Courts function acceptably only when judges, witnesses, parties and other people in the courtroom understand each other. When participants have limited proficiency in English, courts may need to provide interpreters, translate documents, and offer other language assistance. The National Center for Access to Justice has worked to ensure that courts, lawyers, litigants, and members of the public understand the importance of adequate language access in the courts.
NCAJ's flagship Justice Index has identified 35 best practice policies that states should adopt to ensure language access in the justice system. Our data shows how every US state is doing against those benchmarks-- and how their overall policy frameworks measure up against one another. Our findings have been widely used as a key reference point-- by federal officials, journalists and others.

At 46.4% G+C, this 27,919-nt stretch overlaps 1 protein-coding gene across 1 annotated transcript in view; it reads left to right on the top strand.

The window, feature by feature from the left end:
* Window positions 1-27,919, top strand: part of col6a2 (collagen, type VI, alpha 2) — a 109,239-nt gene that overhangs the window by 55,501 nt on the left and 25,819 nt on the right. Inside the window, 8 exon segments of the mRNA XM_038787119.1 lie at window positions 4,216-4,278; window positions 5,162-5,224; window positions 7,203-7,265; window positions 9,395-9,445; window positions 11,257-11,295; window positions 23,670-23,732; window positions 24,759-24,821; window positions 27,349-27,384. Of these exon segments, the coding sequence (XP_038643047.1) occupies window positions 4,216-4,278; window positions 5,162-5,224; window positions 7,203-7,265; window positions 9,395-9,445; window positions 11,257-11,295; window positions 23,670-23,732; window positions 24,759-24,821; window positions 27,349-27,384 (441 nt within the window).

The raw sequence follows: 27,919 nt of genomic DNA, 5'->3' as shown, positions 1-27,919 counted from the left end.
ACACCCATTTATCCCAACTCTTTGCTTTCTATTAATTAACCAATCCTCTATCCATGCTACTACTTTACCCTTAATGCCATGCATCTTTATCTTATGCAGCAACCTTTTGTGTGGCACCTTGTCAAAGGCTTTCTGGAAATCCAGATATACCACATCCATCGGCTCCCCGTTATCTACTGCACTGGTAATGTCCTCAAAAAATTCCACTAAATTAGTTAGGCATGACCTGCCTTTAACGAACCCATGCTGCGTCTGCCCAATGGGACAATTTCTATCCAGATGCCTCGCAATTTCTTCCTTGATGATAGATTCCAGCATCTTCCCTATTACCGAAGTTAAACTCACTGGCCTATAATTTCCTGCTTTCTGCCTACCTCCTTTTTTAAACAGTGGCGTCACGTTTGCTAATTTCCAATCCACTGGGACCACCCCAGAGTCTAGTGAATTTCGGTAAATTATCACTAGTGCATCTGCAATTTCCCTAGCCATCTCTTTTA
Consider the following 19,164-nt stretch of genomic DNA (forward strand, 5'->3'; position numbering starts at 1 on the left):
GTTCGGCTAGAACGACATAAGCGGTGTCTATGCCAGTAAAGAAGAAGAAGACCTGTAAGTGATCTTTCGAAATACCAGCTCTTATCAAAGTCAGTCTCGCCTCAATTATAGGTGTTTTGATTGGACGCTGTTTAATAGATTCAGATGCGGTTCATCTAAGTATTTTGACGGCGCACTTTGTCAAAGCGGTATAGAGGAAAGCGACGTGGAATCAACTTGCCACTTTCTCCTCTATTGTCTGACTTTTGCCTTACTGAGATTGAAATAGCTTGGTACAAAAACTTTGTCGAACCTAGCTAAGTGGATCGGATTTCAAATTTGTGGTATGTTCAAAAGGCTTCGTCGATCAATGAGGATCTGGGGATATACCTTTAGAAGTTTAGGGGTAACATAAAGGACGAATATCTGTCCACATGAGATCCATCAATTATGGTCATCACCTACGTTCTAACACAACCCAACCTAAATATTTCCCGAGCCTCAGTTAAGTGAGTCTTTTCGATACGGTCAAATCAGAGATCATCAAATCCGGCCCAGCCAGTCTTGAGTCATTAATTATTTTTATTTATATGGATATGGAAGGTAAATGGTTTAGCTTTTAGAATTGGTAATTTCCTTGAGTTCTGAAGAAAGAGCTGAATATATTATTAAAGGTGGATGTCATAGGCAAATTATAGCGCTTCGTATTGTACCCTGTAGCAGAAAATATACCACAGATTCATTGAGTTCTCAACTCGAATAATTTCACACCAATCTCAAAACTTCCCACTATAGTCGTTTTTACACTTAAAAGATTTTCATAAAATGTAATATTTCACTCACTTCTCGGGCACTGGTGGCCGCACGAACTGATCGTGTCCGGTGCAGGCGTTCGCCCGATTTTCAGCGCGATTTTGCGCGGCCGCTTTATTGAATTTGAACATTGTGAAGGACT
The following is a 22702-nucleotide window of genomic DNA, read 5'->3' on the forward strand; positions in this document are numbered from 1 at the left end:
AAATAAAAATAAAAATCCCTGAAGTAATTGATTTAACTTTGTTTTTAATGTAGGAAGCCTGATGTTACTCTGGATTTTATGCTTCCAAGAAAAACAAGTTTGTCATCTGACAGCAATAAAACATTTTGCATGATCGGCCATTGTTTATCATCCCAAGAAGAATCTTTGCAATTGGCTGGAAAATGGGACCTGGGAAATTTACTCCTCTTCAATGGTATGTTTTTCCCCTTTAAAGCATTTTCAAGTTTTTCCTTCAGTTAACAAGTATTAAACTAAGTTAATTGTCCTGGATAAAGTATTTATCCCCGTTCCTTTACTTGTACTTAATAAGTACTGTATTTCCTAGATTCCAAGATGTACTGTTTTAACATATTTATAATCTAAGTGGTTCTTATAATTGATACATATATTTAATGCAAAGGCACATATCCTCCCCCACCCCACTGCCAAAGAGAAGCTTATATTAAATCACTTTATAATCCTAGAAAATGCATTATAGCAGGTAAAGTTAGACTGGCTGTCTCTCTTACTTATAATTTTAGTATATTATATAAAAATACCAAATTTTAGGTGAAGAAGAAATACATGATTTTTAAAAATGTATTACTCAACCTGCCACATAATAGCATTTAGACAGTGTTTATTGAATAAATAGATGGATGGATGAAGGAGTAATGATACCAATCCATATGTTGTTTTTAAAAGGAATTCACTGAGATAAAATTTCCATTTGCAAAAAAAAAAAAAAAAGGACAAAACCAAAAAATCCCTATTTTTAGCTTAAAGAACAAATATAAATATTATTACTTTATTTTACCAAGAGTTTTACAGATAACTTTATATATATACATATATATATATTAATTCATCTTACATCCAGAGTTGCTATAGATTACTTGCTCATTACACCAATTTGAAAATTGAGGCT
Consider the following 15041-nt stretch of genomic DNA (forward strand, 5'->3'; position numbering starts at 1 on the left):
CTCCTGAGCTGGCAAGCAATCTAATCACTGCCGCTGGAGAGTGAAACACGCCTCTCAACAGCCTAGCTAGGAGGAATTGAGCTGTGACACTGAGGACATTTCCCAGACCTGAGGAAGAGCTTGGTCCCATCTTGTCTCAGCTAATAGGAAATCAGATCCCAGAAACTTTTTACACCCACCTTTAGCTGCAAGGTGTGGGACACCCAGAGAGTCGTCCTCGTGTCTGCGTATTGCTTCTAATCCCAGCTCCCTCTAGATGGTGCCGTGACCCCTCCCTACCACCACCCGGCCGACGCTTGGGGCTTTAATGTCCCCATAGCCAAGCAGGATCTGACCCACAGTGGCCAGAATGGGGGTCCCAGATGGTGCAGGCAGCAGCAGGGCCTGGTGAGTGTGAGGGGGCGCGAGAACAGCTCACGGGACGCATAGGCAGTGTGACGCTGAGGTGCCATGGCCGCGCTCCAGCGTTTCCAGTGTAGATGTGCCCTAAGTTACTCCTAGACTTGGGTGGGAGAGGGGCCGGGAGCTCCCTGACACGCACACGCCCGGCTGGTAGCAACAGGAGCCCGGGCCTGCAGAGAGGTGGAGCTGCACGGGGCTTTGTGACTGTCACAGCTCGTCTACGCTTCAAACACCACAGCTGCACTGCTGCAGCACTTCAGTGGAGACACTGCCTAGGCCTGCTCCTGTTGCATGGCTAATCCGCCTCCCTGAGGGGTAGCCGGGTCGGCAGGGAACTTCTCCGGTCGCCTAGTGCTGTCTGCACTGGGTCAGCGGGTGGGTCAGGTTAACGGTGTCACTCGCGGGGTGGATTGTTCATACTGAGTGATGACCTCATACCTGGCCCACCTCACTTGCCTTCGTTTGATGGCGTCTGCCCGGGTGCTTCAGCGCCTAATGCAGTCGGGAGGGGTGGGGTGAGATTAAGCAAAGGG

In Language Access in the Federal Courts, Laura Abel, deputy director of the Center (2012-2013), establishes that federal district courts often deny interpreters to LEP parties and witnesses, particularly in civil cases; fail to ensure the competence of interpreters, particularly in languages other than Spanish; and, often do not make forms and information available in languages other than Spanish. The Report maps out a reform agenda for the federal district courts and for the specific bodies that regulate the federal courts. The Report, with the exception of its executive summary, originally appeared in The Drake Law Review, 61 Drake Law Review 593 (2013).